Saudi Arabia has arrested a teenage boy on charges of “unethical behaviour” after appearing in online video chats with an American vlogger.
Police claimed the videos shared on YouNow by Abu Sin and Christina Crockett, who lives in California, were “enticing” and invited “negative attention” from viewers around the world.
The videos were originally shown live on the social streaming site but have since been broadcast on YouTube, receiving hundreds of thousands of views.
The humorous clips show Abu Sin and Christina, 21, chatting from their homes in California and Saudi Arabia, battling language differences between English and Arabic and jokingly declaring their love for one another.
In one, Abu Sin – whose nickname translates as “toothless” – dons a traditional Saudi headdress and sings Christina a traditional song before asking her to marry him.
Police in Riyadh detained Abu Sin on Sunday while he was driving with two friends, with the arrest accidentally broadcast live on YouNow as he chatted with another user from Kuwait.
Colonel Fawaz Al-Mayman, a spokesperson for Riyadh police, said Abu Sin was arrested for “unethical behaviour”.
“His videos received many comments and many of the commenters of the general public demanded for him to be punished for his actions,” he added, according to the Saudi Gazette.
“The two of them [Abu Sin and Christina] composed enticing videos which received thousands of followers and viewers from all over the world within a short period of time.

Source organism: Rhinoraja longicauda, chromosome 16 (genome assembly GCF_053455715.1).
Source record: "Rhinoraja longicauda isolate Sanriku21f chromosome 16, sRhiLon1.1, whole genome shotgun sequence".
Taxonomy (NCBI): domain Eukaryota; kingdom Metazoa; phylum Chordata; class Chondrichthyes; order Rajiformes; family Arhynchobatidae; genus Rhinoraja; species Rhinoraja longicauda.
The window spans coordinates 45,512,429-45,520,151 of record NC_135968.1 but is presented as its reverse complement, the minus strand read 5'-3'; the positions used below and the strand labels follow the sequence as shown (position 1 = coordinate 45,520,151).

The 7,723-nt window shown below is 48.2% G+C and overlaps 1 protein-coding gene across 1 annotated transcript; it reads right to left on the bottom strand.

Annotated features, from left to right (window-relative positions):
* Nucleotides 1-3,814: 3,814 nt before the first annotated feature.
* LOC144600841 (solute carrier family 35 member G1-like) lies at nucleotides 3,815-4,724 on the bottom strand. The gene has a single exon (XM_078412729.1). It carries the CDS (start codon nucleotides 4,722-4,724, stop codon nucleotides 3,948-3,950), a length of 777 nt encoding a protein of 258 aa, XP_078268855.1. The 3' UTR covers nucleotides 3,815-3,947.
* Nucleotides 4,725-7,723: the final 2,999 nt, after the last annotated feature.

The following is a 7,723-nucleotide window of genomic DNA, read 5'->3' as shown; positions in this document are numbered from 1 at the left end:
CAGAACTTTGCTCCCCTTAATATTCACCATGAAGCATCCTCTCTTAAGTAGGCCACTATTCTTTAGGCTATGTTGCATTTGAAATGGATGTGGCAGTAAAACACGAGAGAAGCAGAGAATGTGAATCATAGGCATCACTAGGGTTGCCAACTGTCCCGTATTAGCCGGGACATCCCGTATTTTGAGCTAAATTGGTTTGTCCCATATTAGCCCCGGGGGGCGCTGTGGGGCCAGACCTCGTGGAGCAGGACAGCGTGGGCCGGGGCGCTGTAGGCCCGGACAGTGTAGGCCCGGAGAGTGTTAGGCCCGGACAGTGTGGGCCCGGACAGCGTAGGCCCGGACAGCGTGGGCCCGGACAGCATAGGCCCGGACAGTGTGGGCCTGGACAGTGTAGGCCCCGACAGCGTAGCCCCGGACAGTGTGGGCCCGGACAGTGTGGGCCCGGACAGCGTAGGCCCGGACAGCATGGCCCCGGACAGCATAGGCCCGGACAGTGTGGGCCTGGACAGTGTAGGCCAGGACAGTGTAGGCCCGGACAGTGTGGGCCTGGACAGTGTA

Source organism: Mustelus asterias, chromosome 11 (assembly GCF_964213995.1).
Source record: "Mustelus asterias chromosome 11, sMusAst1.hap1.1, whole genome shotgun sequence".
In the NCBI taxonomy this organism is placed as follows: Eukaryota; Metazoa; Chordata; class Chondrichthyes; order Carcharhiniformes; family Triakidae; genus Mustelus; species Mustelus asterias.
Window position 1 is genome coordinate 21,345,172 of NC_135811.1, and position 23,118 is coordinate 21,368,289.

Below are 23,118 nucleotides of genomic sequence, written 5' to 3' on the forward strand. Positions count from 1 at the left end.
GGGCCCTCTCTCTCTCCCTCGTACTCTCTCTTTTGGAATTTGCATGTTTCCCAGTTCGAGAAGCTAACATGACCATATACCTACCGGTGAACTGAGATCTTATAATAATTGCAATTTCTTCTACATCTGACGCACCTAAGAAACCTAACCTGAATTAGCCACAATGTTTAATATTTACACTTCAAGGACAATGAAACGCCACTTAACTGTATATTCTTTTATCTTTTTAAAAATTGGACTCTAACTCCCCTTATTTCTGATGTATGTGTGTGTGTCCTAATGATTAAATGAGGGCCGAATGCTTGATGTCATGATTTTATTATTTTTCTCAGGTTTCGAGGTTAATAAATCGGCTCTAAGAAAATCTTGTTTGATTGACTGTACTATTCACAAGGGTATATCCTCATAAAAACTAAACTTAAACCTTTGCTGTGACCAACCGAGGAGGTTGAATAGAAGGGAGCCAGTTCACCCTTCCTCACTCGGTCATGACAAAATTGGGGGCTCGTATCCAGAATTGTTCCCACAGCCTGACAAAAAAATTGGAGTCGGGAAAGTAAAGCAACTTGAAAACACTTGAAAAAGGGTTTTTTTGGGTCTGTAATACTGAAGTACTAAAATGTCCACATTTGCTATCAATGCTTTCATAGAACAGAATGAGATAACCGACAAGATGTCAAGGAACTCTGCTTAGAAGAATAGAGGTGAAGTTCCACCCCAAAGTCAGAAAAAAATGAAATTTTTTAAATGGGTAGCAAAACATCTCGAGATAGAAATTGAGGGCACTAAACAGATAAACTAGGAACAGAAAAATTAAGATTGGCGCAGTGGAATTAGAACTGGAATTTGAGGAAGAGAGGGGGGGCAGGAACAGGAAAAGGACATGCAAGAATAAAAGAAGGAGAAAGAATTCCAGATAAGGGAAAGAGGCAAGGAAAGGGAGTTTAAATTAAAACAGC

“Most of the viewers were from the Arab world. Abu Sin, nicknamed for his projecting tooth, became famous and received negative attention.”
A Saudi lawyer told the Okaz newspaper the videos breach the country’s interpretation of Sharia law and internet regulations, meaning Abu Sin could face up to three years in prison.
Authorities said he is 19 years old, although he looks considerably younger in the footage.
In one video, he tells Christina he was 20 before she replies sceptically: “But you’re only 13”.
Neither Christina, a beauty and lifestyle vlogger, or YouNow have commented on the arrest.
Saudi Arabia is known to have made several arrests linked to YouTube videos and social media use, including of men who filmed themselves giving out “free hugs” in Riyadh.
Adam Coogle, a Middle East researcher at Human Rights Watch, said the country does not have a written penal code but has passed several laws governing internet use, including the Anti-Cybercrime Law of 2007.
Article 6 of the law criminalises “producing something that harms public order, religious values, public morals, the sanctity of private life, or authoring, sending, or storing it via an information network” and imposes penalties of up to five years in prison and a fine of up to three million Saudi Riyals (£615,000).
“We’ve seen many cases in which Saudi prosecutors and judges have used vague provisions this law to charge and try Saudi citizens for peaceful tweets and social media comments,” Mr Coogle told The Independent.
“The case raises serious concerns about the Saudi criminal justice system, both that authorities would target someone for a very trivial speech-related issue, but also that they would arrest a teenager on these grounds.
“It shows once again how sensitive the Saudi authorities have become to the ability of ordinary citizens to voice opinions online that the government considers controversial or taboo.”
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